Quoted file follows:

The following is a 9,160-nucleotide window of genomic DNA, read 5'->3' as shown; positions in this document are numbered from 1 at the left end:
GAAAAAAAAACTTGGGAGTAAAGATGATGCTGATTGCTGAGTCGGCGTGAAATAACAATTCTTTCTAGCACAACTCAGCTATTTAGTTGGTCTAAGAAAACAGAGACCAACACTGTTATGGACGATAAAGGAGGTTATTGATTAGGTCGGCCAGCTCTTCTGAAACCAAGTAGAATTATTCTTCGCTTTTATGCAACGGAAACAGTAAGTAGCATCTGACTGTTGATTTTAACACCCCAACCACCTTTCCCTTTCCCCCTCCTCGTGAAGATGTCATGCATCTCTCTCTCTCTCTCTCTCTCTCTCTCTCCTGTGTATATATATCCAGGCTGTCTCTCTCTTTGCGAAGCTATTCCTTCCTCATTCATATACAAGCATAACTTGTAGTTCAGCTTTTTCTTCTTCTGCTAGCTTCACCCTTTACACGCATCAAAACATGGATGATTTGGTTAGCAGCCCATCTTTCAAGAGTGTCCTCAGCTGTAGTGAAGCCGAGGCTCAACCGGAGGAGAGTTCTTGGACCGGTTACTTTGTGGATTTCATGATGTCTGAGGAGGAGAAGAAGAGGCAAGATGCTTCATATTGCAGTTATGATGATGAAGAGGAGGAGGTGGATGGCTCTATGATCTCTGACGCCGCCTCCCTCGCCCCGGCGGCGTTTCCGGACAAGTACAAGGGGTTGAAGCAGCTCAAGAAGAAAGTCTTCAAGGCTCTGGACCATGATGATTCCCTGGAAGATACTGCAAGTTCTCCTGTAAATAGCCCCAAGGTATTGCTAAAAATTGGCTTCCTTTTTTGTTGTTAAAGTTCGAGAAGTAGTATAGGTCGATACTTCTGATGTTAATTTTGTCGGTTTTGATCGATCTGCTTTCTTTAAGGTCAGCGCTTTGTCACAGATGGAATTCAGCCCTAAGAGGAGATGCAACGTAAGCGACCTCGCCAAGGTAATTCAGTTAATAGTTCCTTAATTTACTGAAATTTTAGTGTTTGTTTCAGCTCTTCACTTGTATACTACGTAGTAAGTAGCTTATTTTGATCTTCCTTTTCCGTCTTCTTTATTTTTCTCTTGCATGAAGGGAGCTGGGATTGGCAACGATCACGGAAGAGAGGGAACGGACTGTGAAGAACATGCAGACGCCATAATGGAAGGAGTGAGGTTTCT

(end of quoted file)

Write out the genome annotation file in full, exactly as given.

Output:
The following is a 9,160-nucleotide window of genomic DNA, read 5'->3' as shown; positions in this document are numbered from 1 at the left end:
GAAAAAAAAACTTGGGAGTAAAGATGATGCTGATTGCTGAGTCGGCGTGAAATAACAATTCTTTCTAGCACAACTCAGCTATTTAGTTGGTCTAAGAAAACAGAGACCAACACTGTTATGGACGATAAAGGAGGTTATTGATTAGGTCGGCCAGCTCTTCTGAAACCAAGTAGAATTATTCTTCGCTTTTATGCAACGGAAACAGTAAGTAGCATCTGACTGTTGATTTTAACACCCCAACCACCTTTCCCTTTCCCCCTCCTCGTGAAGATGTCATGCATCTCTCTCTCTCTCTCTCTCTCTCTCTCTCCTGTGTATATATATCCAGGCTGTCTCTCTCTTTGCGAAGCTATTCCTTCCTCATTCATATACAAGCATAACTTGTAGTTCAGCTTTTTCTTCTTCTGCTAGCTTCACCCTTTACACGCATCAAAACATGGATGATTTGGTTAGCAGCCCATCTTTCAAGAGTGTCCTCAGCTGTAGTGAAGCCGAGGCTCAACCGGAGGAGAGTTCTTGGACCGGTTACTTTGTGGATTTCATGATGTCTGAGGAGGAGAAGAAGAGGCAAGATGCTTCATATTGCAGTTATGATGATGAAGAGGAGGAGGTGGATGGCTCTATGATCTCTGACGCCGCCTCCCTCGCCCCGGCGGCGTTTCCGGACAAGTACAAGGGGTTGAAGCAGCTCAAGAAGAAAGTCTTCAAGGCTCTGGACCATGATGATTCCCTGGAAGATACTGCAAGTTCTCCTGTAAATAGCCCCAAGGTATTGCTAAAAATTGGCTTCCTTTTTTGTTGTTAAAGTTCGAGAAGTAGTATAGGTCGATACTTCTGATGTTAATTTTGTCGGTTTTGATCGATCTGCTTTCTTTAAGGTCAGCGCTTTGTCACAGATGGAATTCAGCCCTAAGAGGAGATGCAACGTAAGCGACCTCGCCAAGGTAATTCAGTTAATAGTTCCTTAATTTACTGAAATTTTAGTGTTTGTTTCAGCTCTTCACTTGTATACTACGTAGTAAGTAGCTTATTTTGATCTTCCTTTTCCGTCTTCTTTATTTTTCTCTTGCATGAAGGGAGCTGGGATTGGCAACGATCACGGAAGAGAGGGAACGGACTGTGAAGAACATGCAGACGCCATAATGGAAGGAGTGAGGTTTCT